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Income InequalityEconomic Disparities and the Middle Class in Affluent Countries$
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Janet C. Gornick and Markus Jantti

Print publication date: 2013

Print ISBN-13: 9780804778244

Published to Stanford Scholarship Online: January 2014

DOI: 10.11126/stanford/9780804778244.001.0001

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Public Pension Entitlements and the Distribution of Wealth

Public Pension Entitlements and the Distribution of Wealth

Chapter:
(p.362) Chapter Thirteen Public Pension Entitlements and the Distribution of Wealth
Source:
Income Inequality
Author(s):

Joachim R. Frick

Markus M. Grabka

Publisher:
Stanford University Press
DOI:10.11126/stanford/9780804778244.003.0014

Pension entitlements—whether statutory, occupational, or private—represent a considerable source of wealth. But despite the importance of this wealth component in obtaining unbiased wealth estimates, it has not been adequately investigated in research on wealth distributions. This chapter aims to show the relevance and magnitude of public pension wealth when considered in an augmented wealth measure. For a standard measure of net worth, the chapter uses of representative micro-data from the German Socio-Economic Panel Study (SOEP). Information about public pension entitlements is mainly derived from register data from the German Social Security Administration. The two data sources are combined by statistical matching. The results for the extended wealth measure indicate a very strong impact of pension entitlements on wealth levels and wealth aggregates, on the portfolio structure, as well as on wealth inequality, all of which reflect the dominant role of the public pension system in Germany.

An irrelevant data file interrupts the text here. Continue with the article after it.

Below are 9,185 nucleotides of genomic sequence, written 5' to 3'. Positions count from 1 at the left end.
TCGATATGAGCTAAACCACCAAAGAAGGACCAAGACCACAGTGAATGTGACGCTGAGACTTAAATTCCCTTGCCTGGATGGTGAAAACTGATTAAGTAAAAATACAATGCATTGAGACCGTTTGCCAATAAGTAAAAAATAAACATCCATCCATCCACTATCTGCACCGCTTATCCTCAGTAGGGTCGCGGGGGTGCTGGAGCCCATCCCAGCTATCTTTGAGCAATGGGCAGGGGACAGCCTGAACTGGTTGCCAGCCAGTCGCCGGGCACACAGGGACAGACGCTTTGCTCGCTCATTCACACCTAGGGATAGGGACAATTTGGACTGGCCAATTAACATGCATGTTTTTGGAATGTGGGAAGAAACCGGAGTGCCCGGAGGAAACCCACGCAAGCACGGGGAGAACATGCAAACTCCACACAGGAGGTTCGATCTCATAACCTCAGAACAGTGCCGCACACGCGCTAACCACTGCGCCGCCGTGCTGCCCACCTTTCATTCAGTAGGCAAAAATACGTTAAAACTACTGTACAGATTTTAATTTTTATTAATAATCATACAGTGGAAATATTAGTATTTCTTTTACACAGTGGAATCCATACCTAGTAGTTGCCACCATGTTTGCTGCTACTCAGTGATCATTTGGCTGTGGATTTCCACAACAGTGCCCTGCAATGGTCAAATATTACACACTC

Keywords:   public pension entitlements, wealth inequality, decomposition, statistical matching, SOEP, Luxembourg Wealth Study

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